The second day of the pilgrimage, the Mass is in the woods — same kind of Mass, beautiful music, priests hearing confession.

MICHAEL MATT (speaking to pilgrims): My name is Michael Matt. I’m the head of the American contingent, the American chapter for the Chartres pilgrimage.

It’s definitely a youth movement. They very easily, in many instances, can really tap into this whole tradition, the foundation of the Catholic faith. It doesn’t matter that they don’t understand every word of the Latin. They’re attracted to the centrality of the liturgy. They’re attracted to the rubric and the ritual and to the idea of suffering for what you believe in.

PILGRIM: Can you smell the grass? Can you feel your feet? This is the real world, especially when you put rosaries into it, traditional Masses, allegiance to the Holy Father. This is the real world that we’re all seeking for.

Dr. RAO: The entire pilgrimage is of an impact that’s hard to describe. A pilgrimage is a microcosm of what life is. Life, from a Catholic standpoint, is a pilgrimage—from birth to death, from our birth to our ultimate, eternal experience with God—and what the pilgrimage does is it takes you, for a short space of time, to a time out of time. You’re out of your ordinary daily experiences. All of the ordinary things that bother one during the course of a day just disappear, even to the point in a physical way that, after a couple of days, you don’t care what you look like.

PILGRIM: I’m pretty tired, but other than that it’s invigorating. Spiritually lifted, that’s for sure. It’s amazing to be with tons of Catholics — thousands of them.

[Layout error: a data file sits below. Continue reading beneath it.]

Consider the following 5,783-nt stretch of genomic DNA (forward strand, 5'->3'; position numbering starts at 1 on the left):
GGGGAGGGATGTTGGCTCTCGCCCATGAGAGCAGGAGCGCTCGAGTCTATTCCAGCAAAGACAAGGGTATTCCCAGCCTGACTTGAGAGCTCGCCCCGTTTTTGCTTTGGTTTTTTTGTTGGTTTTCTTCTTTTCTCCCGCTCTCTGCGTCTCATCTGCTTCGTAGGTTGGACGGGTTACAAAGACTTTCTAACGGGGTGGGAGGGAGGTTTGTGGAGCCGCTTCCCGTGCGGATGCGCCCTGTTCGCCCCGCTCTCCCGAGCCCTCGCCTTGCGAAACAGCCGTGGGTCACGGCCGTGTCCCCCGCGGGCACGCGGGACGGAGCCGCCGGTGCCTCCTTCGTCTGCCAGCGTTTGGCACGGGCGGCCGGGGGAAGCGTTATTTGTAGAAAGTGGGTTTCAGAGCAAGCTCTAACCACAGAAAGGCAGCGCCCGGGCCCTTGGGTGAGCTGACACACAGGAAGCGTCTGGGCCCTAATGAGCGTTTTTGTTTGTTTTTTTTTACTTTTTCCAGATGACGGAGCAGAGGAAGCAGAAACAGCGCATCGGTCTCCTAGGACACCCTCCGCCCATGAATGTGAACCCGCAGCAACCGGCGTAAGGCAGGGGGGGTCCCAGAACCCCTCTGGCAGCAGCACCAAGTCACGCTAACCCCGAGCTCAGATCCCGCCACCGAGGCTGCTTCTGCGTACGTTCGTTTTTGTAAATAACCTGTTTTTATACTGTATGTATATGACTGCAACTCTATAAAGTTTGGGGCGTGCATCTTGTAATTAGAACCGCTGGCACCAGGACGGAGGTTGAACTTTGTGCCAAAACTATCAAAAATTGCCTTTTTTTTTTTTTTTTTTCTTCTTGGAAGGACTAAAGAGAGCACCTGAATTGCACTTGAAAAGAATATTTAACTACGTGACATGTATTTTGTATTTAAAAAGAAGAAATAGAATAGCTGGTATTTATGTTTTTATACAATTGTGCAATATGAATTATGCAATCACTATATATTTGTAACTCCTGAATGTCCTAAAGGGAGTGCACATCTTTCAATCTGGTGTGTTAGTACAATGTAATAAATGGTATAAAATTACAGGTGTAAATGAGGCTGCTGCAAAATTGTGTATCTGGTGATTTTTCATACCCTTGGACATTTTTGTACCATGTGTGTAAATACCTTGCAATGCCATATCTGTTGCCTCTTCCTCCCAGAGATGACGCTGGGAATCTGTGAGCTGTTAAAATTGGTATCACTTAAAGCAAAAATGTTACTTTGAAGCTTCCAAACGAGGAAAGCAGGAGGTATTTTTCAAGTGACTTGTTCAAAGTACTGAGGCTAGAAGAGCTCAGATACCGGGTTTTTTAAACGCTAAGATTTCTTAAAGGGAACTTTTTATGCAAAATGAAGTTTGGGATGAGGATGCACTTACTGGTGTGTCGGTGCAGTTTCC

Dr. RAO: I find myself thinking about everything that I ought to do in life — everything that I have done wrong. I go back through all of the experiences of my life and where I thought that I should have done something better.

The third day, the last day of the pilgrimage, everyone is exuberant, because if you’d made it to that last day you know you’re going to make it. You know you’re really going to make it. You’re in forests, you’re in fields — endless, endless fields. You at least get to see, after a certain point, the spires of Chartres in front of you. It can become particularly grueling because it takes a long time for that spire in the distance to really get truly bigger.

There was more of a, maybe a penitential spirit yesterday, but today it’s joy. It’s just joy. When you get onto the roads, in the real suburbs of Chartres, then you can see it looming more and more, and then you begin this walk, which is a last torturous walk up this long shaded path that takes you up into the town itself. That’s when you see it there, you know, in all of its glory.

What most stirs me up is the fact that you’ve managed to do it. You’ve managed to do it. You’ve finished it. When we’re at Chartres we have a solemn High Mass, and all of this is surrounded with a great deal of ritual and ceremony.

You could see 10,000, or 15,000 fervent Catholics, most of them young people, deeply committed to this traditional rite of Mass. These people who are part of the pilgrimage, and then who finish the pilgrimage with us as well, their spiritual fervor is accompanied with, again, a great love for music. By the time it’s over, the feeling of exaltation is hard to describe, just hard to describe.

The newer generation found what that old rite had to offer — spiritually satisfying, spiritually uplifting, and in a way that you could see almost in no other event that took place in the annual life of the church. The entire three days is emotional.

What to do in the future? This spirit of pilgrimage should be continued on the day-to-day basis for the rest of your life.